Order, Supreme Court, Bronx County (Lucindo Suarez, J.), entered October 17, 2008, which, inter alia, granted defendant's motion to vacate the default judgment entered against it, unanimously affirmed, without costs.
Published by New York State Law Reporting Bureau pursuant to Judiciary Law § 431.
This opinion is uncorrected and subject to revision before publication in the Official Reports.
Tom, J.P., Nardelli, Renwick, Freedman, RomÁn, JJ.
It is well settled that a defendant seeking to vacate a judgment entered upon its default in appearing and answering the complaint must demonstrate a reasonable excuse for the delay, as well as a meritorious defense to the action (see CPLR 5015(a)(1); Eugene Di Lorenzo, Inc. v A.C. Dutton Lbr. Co., 67 NY2d 138, 141 ). What constitutes a reasonable excuse for a default generally lies within the sound discretion of the motion court (see Grutman v Southgate At Bar Harbor Home Owners' Assn., 207 AD2d 526, 527 ).
In the case at bar, defendant submitted affidavits wherein it denied ever being served with process. However, upon receipt of a letter from plaintiff's counsel which contained a copy of the pleadings, defendant immediately forwarded the correspondence and pleadings to its insurer. Thus, it was reasonable for defendant to believe that its insurer would take the appropriate action to appear and defend the action (see Heskel's West 38th Street Corp. v Gotham Const. Co. LLC, 14 AD3d 306 ).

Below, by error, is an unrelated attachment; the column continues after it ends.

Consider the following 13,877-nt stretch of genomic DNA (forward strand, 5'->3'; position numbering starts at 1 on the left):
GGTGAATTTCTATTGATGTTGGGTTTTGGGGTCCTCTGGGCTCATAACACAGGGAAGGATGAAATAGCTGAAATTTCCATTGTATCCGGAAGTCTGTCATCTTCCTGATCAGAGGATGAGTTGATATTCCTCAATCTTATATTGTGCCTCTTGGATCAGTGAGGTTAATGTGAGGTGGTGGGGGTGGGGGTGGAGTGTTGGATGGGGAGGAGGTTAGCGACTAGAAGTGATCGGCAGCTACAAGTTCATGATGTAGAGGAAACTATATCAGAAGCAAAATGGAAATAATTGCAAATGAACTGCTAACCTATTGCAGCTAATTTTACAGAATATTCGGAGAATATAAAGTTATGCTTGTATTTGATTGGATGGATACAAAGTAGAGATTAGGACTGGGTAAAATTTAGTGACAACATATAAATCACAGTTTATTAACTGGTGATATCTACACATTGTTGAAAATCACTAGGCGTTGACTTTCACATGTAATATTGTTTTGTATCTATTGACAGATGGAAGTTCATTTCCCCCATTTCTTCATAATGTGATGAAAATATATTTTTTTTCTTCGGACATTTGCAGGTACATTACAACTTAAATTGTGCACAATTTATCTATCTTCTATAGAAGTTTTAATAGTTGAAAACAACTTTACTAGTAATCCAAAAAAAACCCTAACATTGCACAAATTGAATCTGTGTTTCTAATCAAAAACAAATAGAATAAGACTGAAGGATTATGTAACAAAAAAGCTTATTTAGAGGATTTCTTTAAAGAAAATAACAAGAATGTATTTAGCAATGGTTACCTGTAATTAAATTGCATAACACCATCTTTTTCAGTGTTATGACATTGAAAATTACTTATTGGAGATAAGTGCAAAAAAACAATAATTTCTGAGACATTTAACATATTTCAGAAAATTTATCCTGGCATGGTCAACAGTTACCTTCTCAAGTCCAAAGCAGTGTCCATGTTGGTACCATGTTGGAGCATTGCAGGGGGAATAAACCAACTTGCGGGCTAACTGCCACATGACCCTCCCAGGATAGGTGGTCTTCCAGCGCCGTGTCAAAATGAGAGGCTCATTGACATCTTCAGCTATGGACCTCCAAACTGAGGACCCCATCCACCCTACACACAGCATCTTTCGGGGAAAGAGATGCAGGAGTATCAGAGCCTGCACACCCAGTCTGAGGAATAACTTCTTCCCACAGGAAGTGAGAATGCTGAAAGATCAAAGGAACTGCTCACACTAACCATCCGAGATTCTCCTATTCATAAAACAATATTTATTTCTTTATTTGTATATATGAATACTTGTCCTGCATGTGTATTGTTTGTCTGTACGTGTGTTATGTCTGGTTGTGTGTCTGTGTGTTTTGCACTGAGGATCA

Defendant also demonstrated a meritorious defense to plaintiff's claims, asserting that upon receiving, in April 2006, plaintiff's first and only complaint regarding defective windows, which was unrelated to the defect at issue, defendant made the necessary repairs and received no further complaints thereafter. Hence, defendant demonstrated lack of notice of the claimed condition that, four months later, allegedly resulted in plaintiff's injuries (Chelli v Kelly Group, P.C., 63 AD3d 632 ).
In light of the strong public policy of this State to dispose of cases on their merits (see Santora & Kay v Mazzella, 211 AD2d 460, 463 ), the motion court providently exercised its discretion in granting defendants' motion to vacate the default order.
THIS CONSTITUTES THE DECISION AND ORDER OF THE SUPREME COURT, APPELLATE DIVISION, FIRST DEPARTMENT.
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